Project description:Increased throughput in sequencing technologies has facilitated the acquisition of detailed genomic information in non-model species. The focus of this research was to discover and validate SNPs derived from the European anchovy (Engraulis encrasicolus) transcriptome, a species with no available reference genome, using next generation sequencing technologies. A cDNA library was constructed from four tissues of ten fish individuals corresponding to three populations of E. encrasicolus, and Roche 454 GS FLX Titanium sequencing yielded 19,367 contigs. Additionally, the European anchovy genome was sequenced for the same ten individuals using an Illumina HiSeq2000. Using a computational pipeline for combining transcriptome and genome information, a total of 18,994 SNPs met the necessary minor allele frequency and depth filters. A series of further stringent filters were applied to identify those SNPs likely to succeed in genotyping assays, and for filtering of those in potential duplicated genome regions. A novel method for detecting potential intron-exon boundaries in areas of putative SNPs has also been applied in silico to improve genotyping success. In all, 2,317 filtered putative transcriptome SNPs suitable for genotyping primer design were identified. From those, a subset of 530 were selected, with the genotyping results showing the highest reported conversion and validation rates (91.3% and 83.2%, respectively) reported to date for a non-model species. This study represents a promising strategy to discover genotypable SNPs in the exome of non-model organisms. The genomic resource generated for E. encrasicolus, both in terms of sequences and novel markers, will be informative for research into this species with applications including traceability studies, population genetic analyses and aquaculture.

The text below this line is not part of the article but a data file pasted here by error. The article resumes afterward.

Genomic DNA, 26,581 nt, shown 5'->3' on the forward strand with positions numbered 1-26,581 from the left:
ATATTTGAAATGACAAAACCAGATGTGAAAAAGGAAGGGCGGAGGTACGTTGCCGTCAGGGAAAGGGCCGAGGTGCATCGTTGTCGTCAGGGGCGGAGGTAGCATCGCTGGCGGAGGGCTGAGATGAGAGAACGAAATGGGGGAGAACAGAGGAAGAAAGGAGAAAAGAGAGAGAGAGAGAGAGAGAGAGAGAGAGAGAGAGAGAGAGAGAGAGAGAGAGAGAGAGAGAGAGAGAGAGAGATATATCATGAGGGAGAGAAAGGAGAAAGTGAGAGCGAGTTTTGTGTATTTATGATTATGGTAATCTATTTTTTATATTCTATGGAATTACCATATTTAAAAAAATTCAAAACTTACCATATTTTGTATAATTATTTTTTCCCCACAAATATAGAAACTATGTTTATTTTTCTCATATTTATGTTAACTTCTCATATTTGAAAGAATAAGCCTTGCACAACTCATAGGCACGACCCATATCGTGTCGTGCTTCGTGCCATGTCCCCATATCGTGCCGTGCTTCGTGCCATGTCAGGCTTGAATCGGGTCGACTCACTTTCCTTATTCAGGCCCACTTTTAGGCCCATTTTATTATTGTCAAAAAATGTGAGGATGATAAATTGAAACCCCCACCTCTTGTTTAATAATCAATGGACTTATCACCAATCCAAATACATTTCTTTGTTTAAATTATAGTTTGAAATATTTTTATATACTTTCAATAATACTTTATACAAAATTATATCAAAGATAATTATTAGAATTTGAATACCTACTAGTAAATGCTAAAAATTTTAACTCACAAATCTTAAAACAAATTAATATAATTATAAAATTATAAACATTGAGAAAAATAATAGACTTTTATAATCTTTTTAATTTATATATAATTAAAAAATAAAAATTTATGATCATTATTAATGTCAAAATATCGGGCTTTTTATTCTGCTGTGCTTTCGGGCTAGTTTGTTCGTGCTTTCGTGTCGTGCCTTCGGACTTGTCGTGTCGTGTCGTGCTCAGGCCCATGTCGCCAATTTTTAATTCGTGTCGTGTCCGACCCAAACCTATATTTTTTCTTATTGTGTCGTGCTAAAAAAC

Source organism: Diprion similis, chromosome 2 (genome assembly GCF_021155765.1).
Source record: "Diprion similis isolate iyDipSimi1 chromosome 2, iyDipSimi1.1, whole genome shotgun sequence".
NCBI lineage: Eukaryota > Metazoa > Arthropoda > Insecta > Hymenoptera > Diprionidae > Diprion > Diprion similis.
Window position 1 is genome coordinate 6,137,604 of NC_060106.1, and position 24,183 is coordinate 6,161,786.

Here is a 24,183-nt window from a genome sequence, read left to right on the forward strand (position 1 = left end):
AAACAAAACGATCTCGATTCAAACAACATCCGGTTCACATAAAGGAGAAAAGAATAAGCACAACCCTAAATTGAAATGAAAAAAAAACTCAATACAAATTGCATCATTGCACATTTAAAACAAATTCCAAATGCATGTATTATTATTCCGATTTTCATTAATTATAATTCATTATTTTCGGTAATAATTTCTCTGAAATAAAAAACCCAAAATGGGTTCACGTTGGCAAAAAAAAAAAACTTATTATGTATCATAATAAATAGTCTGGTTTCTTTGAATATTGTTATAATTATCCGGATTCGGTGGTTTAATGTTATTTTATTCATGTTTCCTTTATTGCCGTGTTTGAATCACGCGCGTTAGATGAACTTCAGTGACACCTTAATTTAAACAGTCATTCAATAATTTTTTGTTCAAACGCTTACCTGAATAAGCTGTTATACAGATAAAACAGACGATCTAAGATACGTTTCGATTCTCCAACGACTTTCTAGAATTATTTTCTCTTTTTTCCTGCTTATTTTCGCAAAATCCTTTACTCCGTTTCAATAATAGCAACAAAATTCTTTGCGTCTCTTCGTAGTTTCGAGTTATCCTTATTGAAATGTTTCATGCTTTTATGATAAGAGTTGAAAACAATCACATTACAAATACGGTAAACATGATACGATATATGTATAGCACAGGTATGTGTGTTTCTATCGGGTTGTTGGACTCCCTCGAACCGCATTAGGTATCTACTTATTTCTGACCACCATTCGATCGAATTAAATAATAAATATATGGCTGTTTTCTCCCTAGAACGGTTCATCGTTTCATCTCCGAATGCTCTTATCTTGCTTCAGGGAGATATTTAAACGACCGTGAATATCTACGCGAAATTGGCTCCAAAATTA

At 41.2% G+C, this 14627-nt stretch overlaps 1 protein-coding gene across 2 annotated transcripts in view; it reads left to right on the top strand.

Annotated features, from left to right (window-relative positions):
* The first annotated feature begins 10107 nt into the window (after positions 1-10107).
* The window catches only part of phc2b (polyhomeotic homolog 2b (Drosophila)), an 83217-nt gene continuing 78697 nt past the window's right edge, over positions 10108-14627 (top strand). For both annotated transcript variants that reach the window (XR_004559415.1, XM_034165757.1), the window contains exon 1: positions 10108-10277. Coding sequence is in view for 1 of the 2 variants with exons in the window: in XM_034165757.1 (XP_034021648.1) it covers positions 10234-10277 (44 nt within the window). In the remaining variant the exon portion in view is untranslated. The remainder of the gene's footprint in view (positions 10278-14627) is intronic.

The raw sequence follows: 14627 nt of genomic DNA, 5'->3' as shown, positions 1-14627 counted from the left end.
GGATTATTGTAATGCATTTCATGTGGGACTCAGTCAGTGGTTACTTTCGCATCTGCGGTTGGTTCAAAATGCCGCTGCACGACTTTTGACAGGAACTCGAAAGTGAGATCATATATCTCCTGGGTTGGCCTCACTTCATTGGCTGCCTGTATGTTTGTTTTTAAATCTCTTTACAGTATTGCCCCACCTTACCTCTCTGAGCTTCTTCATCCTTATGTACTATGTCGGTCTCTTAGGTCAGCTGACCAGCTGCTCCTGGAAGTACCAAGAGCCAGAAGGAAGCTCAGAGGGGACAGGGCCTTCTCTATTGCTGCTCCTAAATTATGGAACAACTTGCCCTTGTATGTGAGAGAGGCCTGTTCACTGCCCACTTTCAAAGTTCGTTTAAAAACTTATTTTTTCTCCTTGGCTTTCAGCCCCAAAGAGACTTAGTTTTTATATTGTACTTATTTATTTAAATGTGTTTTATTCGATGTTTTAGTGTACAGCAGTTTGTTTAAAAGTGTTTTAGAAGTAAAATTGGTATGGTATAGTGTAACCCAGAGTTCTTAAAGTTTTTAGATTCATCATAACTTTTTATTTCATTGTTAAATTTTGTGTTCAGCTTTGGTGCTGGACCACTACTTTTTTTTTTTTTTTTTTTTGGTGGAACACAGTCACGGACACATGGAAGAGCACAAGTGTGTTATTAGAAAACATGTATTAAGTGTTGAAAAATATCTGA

Project description:Background:Small fishes play fundamental roles in pelagic ecosystems, channelling energy and nutrients from primary producers to higher trophic levels. They support globally important fisheries in eastern boundary current ecosystems like the Humboldt Current System (HCS) of the SE Pacific (Chile and Peru), where fish catches are the highest in the world (per unit area). This production is associated with coastal upwelling where fisheries target small pelagic fishes including the Peruvian anchovy (Engraulis ringens). The elevated biomass attained by small pelagics is thought to reflect their low trophic position in short/simple food chains. Despite their global importance, large gaps exist in our understanding of the basic ecology of these resources. For instance, there is an ongoing debate regarding the relative importance of phytoplankton versus animal prey in anchovy diet, and ecosystem models typically assign them a trophic position (TP) of ∼2, assuming they largely consume phytoplankton. Recent work based on both relative energetic content and stable isotope analysis (SIA) suggests that this value is too low, with δ 15N values indicating that anchovy TP is ca. 3.5 in the Peruvian HCS. Methods:We characterised the trophic ecology of adult anchovies (n = 30), their putative prey and carnivorous jack mackerel (n = 20) captured from N Chile. SIA (δ 13C and δ 15N) was used to estimate the relative contribution of different putative prey resources. δ 15N was used to estimate population level trophic position. Results:Anchovies showed little variability in δ 13C (-18.7 to -16.1‰) but varied greatly in δ 15N (13.8 to 22.8‰)-individuals formed two groups with low or high δ 15N values. When considered as a single group, mixing models indicated that anchovy diet was largely composed of zooplankton (median contribution: 95% credibility limits), with major contributions of crustacean larvae (0.61: 0.37-0.77) and anchovy (preflexion) larvae (0.15: 0.02-0.34), and the assimilation of phytoplankton was negligible (0.05: 0-0.22). The modal (95% credibility limits) estimate of TP for the pooled anchovy sample was 3.23 (2.93-3.58), overlapping with recent SIA-based estimates from Peru. When the two δ 15N groups were analysed separately, our results indicate that the lower δ 15N group largely assimilated materials from crustacean larvae (0.73: 0.42-0.88), with a TP of 2.91 (2.62-3.23). Mixing models suggested high δ 15N anchovies were cannibalistic, consuming anchovy preflexion larvae (0.55: 0.11-0.74). A carnivorous trophic niche was supported by high TP (3.79: 3.48-4.16), mirroring that of carnivorous juvenile jack mackerel (Trachurus murphyi; 3.80: 3.51-4.14). Our results support recent conclusions regarding high TP values of anchovy from Peru and reveal new insights into their trophic behaviour. These results also highlight the existence of cryptic trophic complexity and ecosystem function in pelagic food webs, classically considered as simple.